I requested this book long before I was recommended quite a few of the Golden Age fiction books. I picked this solely because I had seen the author in my reading of The Detection Club 1 & 2 by Jean Harambat. I have also read quite a lot of reviews of his books. I chose this particular title only due to the ease of convenience of actually getting a copy. The libraries are once again closed so I will have to wait a long time for the rest of the old mystery books from my list.
I do not know if it was the fact I am not used to using so much of my brainpower while reading a book or if the current social climate impacted my reading, but it took me forever to work my way through the book. I enjoyed every minute of it, despite which the reading time was extended so this continues to be a study in contradictions. I have no previous acquaintance with the characters introduced in this book, and that took a while to get used to. The central trio of people are comfortable with each other’s eccentricities, and the reader has to learn on the fly. Dr Fell is a very odd hero, he wheezed with every breath and maintains an effort to not sound pompous and apologizes if he muddles things up by thinking ahead a little too much. This is an odd case. We hear of a strange encounter in a club where our primary victim was relaxing with a close-knit group of friends. This bizarre encounter is relayed to Dr Fell just in time or things to turn decidedly odd. The dying man whispers a set of sentences that are later to be pieced together by the investigators.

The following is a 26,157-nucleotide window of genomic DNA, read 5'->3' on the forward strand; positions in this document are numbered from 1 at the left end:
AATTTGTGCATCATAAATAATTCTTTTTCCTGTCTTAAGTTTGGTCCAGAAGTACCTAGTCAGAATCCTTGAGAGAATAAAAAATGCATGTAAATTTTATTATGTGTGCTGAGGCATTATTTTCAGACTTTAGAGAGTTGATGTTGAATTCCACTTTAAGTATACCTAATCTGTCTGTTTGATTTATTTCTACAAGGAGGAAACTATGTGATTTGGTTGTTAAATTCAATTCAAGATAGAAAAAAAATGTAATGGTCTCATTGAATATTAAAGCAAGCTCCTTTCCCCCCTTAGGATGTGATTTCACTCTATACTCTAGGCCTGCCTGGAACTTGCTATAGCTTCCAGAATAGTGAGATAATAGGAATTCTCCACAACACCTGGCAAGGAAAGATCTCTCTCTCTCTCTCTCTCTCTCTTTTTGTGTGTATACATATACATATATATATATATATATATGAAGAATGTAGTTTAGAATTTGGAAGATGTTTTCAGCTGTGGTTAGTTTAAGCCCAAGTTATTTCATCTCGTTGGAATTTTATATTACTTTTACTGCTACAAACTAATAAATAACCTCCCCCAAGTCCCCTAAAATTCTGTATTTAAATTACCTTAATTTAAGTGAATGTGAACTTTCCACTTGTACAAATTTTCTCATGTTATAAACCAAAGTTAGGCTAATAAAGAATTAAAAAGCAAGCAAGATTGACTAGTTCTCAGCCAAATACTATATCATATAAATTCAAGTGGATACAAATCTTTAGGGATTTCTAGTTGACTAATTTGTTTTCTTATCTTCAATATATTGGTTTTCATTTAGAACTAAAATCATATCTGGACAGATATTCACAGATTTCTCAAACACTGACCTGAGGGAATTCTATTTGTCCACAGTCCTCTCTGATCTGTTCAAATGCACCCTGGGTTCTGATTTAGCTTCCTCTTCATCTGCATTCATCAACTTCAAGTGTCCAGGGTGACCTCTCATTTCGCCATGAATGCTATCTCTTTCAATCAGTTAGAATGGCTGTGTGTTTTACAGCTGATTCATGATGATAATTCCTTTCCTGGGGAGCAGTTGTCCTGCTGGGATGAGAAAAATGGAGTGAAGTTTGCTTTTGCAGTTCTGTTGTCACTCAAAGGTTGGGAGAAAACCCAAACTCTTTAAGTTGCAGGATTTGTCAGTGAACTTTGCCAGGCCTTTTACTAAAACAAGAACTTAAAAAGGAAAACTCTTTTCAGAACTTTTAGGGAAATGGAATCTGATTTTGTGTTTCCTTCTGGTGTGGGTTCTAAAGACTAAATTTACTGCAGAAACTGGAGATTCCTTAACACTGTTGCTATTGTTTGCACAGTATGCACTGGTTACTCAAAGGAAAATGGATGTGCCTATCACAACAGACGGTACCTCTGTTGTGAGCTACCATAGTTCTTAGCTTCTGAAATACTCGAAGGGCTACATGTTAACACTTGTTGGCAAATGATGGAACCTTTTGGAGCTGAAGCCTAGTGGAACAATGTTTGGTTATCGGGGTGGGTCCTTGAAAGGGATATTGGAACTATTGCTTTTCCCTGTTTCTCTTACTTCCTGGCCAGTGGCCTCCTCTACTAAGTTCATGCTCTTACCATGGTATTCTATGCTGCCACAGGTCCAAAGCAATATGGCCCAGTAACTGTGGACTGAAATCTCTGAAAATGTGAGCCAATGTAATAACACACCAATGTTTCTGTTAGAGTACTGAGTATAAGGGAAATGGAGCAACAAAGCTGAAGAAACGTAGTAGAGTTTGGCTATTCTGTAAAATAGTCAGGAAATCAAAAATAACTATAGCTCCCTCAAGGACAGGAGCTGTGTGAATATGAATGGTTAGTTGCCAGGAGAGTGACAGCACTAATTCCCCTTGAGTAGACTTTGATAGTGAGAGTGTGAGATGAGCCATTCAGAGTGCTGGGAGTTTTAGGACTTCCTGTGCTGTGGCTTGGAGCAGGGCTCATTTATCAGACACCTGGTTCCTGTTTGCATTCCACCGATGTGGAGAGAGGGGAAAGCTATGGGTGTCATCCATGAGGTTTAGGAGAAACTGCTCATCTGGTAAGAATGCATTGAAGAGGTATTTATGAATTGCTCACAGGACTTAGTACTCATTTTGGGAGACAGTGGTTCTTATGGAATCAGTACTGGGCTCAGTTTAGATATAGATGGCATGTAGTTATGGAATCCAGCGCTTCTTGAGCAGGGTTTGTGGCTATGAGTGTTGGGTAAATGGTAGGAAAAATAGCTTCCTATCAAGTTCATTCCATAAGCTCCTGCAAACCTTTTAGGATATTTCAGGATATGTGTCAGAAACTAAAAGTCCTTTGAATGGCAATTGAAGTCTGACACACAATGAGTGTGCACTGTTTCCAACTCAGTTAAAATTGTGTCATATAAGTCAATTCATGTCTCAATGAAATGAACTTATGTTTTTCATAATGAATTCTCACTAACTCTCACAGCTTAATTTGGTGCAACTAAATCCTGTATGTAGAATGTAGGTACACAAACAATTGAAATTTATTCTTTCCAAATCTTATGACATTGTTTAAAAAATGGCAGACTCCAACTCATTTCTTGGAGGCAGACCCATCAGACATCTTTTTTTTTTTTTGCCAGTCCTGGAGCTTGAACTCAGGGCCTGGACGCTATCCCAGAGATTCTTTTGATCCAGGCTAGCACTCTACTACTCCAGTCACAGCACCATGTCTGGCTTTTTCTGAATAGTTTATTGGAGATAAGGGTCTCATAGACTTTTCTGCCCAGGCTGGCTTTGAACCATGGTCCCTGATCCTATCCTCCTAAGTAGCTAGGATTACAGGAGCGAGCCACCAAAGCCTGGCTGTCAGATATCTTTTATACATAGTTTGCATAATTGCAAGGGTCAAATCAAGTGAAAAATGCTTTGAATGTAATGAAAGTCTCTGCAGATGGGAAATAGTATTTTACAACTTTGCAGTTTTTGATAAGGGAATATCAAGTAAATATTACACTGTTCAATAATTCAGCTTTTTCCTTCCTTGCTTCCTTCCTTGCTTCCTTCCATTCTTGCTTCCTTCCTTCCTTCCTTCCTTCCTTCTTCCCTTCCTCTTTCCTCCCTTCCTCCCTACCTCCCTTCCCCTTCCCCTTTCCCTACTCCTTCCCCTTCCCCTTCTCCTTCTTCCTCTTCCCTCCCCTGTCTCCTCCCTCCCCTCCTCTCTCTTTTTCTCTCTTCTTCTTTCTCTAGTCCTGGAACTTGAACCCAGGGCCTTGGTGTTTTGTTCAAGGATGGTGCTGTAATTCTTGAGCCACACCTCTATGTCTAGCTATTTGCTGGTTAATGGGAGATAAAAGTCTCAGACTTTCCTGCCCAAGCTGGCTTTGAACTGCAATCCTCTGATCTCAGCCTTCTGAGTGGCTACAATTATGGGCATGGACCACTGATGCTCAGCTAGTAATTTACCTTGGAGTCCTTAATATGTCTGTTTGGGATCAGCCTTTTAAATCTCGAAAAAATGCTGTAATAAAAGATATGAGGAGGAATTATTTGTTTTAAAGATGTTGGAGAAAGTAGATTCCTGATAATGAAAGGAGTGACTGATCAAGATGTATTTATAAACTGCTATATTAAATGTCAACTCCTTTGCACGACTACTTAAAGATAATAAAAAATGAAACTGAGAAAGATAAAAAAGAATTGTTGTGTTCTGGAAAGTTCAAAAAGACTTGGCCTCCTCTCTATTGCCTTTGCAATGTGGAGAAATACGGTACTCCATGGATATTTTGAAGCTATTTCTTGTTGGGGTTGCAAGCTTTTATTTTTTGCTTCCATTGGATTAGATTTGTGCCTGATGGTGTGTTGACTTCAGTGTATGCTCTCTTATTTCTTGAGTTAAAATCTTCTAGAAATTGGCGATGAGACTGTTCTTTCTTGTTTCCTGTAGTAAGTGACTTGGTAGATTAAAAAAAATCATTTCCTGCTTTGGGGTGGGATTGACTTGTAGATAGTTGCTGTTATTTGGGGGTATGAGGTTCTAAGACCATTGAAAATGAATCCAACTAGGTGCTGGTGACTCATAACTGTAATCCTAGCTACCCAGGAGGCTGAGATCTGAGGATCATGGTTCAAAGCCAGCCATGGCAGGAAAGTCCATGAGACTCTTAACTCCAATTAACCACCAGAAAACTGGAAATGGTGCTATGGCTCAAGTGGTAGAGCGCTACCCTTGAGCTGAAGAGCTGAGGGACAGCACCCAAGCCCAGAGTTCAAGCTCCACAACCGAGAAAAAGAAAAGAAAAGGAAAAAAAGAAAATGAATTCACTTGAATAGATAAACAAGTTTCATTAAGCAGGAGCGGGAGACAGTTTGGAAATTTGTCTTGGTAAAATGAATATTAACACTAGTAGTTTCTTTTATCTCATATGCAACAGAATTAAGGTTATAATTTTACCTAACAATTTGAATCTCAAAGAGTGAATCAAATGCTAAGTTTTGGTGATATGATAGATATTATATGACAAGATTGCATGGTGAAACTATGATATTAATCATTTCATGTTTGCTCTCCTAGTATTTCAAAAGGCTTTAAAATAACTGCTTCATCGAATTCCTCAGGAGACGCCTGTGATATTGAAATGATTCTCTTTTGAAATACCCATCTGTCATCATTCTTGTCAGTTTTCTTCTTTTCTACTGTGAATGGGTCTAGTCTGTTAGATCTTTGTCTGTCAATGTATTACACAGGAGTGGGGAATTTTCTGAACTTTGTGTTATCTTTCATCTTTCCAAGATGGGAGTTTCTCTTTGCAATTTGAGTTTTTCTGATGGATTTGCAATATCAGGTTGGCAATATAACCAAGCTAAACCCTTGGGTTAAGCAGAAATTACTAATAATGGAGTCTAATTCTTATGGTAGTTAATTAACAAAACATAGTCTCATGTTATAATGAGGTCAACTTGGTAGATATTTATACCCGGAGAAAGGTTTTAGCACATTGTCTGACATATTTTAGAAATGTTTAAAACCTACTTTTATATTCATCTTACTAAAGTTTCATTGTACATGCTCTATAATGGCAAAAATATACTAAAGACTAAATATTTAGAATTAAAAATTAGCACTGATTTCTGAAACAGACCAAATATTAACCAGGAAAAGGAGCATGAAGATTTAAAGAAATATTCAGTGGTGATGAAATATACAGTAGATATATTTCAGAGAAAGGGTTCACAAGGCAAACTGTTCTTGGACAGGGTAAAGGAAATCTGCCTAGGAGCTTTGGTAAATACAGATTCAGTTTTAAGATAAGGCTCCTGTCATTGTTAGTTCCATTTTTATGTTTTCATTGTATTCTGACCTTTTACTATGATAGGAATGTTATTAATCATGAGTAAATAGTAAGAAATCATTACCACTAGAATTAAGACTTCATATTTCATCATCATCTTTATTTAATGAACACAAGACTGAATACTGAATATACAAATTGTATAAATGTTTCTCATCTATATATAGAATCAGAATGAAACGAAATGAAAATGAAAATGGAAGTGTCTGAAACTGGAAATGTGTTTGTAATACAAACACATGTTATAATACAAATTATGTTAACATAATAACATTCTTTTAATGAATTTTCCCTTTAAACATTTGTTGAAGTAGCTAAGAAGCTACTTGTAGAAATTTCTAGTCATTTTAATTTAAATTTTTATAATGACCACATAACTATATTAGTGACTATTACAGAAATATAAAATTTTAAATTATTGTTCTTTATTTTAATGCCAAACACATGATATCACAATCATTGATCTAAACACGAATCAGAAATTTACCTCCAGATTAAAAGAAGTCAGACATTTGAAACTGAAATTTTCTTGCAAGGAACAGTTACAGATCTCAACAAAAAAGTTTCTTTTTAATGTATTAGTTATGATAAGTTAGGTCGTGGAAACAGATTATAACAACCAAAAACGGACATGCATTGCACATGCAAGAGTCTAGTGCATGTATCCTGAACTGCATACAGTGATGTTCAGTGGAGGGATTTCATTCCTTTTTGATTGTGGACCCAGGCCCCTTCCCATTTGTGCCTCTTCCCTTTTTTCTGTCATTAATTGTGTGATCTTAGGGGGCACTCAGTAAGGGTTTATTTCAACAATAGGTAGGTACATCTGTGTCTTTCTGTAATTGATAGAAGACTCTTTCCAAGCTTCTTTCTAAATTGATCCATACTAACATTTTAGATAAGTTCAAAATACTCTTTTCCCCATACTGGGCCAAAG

There are three parallel investigations that they conduct based on their reach, one as part of the police, one as an interested bystander and of course Dr Fell as the deciding factor. The people were hysterical in a way that I have not encountered before, they continuously walk back their statements, and that had me thinking if all authors should have realized the lack of stability that a household with a murder in it should undoubtedly have. The explanations were a whole other game. It is not for the passingly curious, every step is almost numbered and listed. There are even drawings (I now understand the references to the author’s ‘plans’ in the comic series) which are used to give the complete picture as to the process in which the locked room murder was carried out. It was a satisfying conclusion, albeit mildly abrupt. There was no sentimental lingering to wrap up the personal lives which we only get to see the tangles of during the investigation.
Overall, I look forward to reading other books by the author to see if the others are equally, if not more interesting.